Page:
Artist Interview: “Beyond the Perpendicular” by RJ Bacon

Q: What was your favorite part about making “Beyond the Perpendicular”? The song starts softly, drawing in the listener. It has a groovy and sophisticated feeling to it.

RJ Bacon:  My favorite thing with all of the tracks was turning a chord progression or a riff idea into the finished piece. Working on my own with the instruments and arrangements, like a jigsaw puzzle, is a buzz. I gain great satisfaction out of the whole process.

Q: How did you first get into music? What inspired you to start writing or creating your own? 

RJ Bacon: I started out in the mid-seventies playing bass in a typical rock-garage band before embarking on a carer in the film industry, which put a pause on my musical ambitions for years. I did dabble with some ‘Portastudio’ four track recordings for a few years as a hobby. It wasn’t until recent years that I rekindled my love for playing and recording. I have always loved cool, bluesy jazz. With the ability these days to build a studio of one’s own, all the pieces have fallen into place.


Q: Who do you cite as an inspiration for your music, generally? Whether as a professional inspiration or in your personal life? 

RJ Bacon: From a genre perspective, I guess Oscar P., Miles, Art Pepper, and those type of artists. They are who I listen to and who inspire me the most. I also love the producing side of things and that drives me along. 


Q: What inspired this specific song?

RJ Bacon: I had been listening to some minimalist jazz When I say that, I don’t mean overly simple music. Just fewer instruments being used. There is a band in Adelaide, Australia called “The Boy’s Club” who funnily enough are three ladies: a vocalist, a double bass player, and a drummer. I was listening to their album and thought it was very interesting. It inspired me to try a similar thing, with mine being sax, bass, and drums, of course.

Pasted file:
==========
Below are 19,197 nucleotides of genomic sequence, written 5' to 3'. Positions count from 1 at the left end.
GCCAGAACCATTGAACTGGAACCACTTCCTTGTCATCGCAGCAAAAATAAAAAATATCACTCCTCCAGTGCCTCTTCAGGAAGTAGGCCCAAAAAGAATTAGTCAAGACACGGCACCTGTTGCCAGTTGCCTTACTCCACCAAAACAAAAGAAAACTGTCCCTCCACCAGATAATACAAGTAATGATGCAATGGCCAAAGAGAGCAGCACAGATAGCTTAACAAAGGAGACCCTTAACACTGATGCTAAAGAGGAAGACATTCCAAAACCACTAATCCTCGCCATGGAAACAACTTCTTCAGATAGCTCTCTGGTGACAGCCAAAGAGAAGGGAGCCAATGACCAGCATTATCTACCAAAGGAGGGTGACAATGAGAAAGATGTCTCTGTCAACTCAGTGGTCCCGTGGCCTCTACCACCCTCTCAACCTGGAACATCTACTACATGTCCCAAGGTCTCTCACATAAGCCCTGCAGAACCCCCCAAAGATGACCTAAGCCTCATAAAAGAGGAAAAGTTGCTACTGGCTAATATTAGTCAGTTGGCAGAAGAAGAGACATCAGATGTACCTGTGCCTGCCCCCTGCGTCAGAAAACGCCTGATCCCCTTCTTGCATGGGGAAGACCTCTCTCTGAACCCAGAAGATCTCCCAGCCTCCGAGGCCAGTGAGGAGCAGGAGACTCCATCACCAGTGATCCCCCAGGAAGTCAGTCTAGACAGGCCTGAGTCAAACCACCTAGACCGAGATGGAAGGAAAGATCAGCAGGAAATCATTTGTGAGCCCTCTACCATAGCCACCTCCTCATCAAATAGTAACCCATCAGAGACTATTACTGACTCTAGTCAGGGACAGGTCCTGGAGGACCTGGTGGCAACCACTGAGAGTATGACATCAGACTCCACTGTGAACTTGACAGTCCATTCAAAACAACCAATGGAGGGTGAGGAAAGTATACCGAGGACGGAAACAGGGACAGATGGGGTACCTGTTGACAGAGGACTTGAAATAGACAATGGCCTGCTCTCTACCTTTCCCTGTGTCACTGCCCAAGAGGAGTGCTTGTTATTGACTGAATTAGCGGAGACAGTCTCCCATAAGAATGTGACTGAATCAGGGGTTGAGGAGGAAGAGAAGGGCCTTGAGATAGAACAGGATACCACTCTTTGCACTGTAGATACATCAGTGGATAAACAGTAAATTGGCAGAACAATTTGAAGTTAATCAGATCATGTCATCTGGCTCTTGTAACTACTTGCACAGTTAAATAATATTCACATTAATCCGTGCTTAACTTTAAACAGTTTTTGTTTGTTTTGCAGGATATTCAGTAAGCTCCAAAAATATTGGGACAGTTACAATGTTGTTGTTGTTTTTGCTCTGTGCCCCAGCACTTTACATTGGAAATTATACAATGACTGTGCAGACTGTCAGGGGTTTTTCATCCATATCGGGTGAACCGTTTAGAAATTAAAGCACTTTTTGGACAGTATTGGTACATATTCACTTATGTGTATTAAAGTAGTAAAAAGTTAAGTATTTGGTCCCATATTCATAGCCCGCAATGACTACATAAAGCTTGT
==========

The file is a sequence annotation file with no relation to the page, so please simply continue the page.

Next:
Q: How would you describe the music you create? 

RJ Bacon: I try to make the albums sound like you may be in a slightly smokey jazz club, late in the evening, with a small band playing in the corner. It’s kind of old-fashioned, retro stuff but that’s the vibe I’m going for. 


Q: If you had to pick one album that should be considered mandatory listening for everyone, what would that album be and why? 

RJ Bacon: That’s a tough one. Dark Side of the Moon? Pet Sounds? I  think the honest answer though would have to be Sergeant Pepper’s Lonely Hearts Club Band by The Beatles. It really is the complete package and I never tire of listening to it. Every play seems to reveal something new. The more you read about how they achieved it, the more fascinating it becomes. 


Q: Are you currently working on any projects we should look out for? 

RJ Bacon: Currently, I am putting the finishing touches on my next, unnamed album. It is similar but different. A little more complex, certainly for me, and I hope to release it in the next few months. 

Interviewed by Kat Rendon

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